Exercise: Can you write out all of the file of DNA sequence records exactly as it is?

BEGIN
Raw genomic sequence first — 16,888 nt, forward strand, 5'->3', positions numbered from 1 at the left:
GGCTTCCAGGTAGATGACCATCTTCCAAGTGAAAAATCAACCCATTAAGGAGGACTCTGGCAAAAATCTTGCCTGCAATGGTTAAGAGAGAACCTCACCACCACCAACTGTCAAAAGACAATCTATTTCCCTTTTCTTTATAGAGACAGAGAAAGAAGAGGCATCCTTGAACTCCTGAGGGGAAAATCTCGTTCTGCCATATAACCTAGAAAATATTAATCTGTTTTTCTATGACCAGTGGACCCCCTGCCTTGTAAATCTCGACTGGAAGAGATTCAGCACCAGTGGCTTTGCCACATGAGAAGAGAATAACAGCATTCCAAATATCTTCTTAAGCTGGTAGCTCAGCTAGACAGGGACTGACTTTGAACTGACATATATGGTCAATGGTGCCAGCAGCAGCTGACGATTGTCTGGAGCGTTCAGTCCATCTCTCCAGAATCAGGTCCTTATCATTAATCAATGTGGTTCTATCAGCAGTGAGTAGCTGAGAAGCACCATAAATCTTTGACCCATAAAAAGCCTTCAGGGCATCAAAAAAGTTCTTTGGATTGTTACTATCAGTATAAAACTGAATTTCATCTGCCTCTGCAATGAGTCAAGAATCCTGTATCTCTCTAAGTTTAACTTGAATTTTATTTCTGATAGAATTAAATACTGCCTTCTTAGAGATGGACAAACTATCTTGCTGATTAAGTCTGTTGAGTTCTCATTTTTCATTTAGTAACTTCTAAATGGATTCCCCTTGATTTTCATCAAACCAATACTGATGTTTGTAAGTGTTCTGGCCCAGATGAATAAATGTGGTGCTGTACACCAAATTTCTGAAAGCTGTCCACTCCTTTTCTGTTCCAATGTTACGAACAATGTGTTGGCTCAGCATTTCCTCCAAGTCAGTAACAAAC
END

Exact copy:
Raw genomic sequence first — 16,888 nt, forward strand, 5'->3', positions numbered from 1 at the left:
GGCTTCCAGGTAGATGACCATCTTCCAAGTGAAAAATCAACCCATTAAGGAGGACTCTGGCAAAAATCTTGCCTGCAATGGTTAAGAGAGAACCTCACCACCACCAACTGTCAAAAGACAATCTATTTCCCTTTTCTTTATAGAGACAGAGAAAGAAGAGGCATCCTTGAACTCCTGAGGGGAAAATCTCGTTCTGCCATATAACCTAGAAAATATTAATCTGTTTTTCTATGACCAGTGGACCCCCTGCCTTGTAAATCTCGACTGGAAGAGATTCAGCACCAGTGGCTTTGCCACATGAGAAGAGAATAACAGCATTCCAAATATCTTCTTAAGCTGGTAGCTCAGCTAGACAGGGACTGACTTTGAACTGACATATATGGTCAATGGTGCCAGCAGCAGCTGACGATTGTCTGGAGCGTTCAGTCCATCTCTCCAGAATCAGGTCCTTATCATTAATCAATGTGGTTCTATCAGCAGTGAGTAGCTGAGAAGCACCATAAATCTTTGACCCATAAAAAGCCTTCAGGGCATCAAAAAAGTTCTTTGGATTGTTACTATCAGTATAAAACTGAATTTCATCTGCCTCTGCAATGAGTCAAGAATCCTGTATCTCTCTAAGTTTAACTTGAATTTTATTTCTGATAGAATTAAATACTGCCTTCTTAGAGATGGACAAACTATCTTGCTGATTAAGTCTGTTGAGTTCTCATTTTTCATTTAGTAACTTCTAAATGGATTCCCCTTGATTTTCATCAAACCAATACTGATGTTTGTAAGTGTTCTGGCCCAGATGAATAAATGTGGTGCTGTACACCAAATTTCTGAAAGCTGTCCACTCCTTTTCTGTTCCAATGTTACGAACAATGTGTTGGCTCAGCATTTCCTCCAAGTCAGTAACAAAC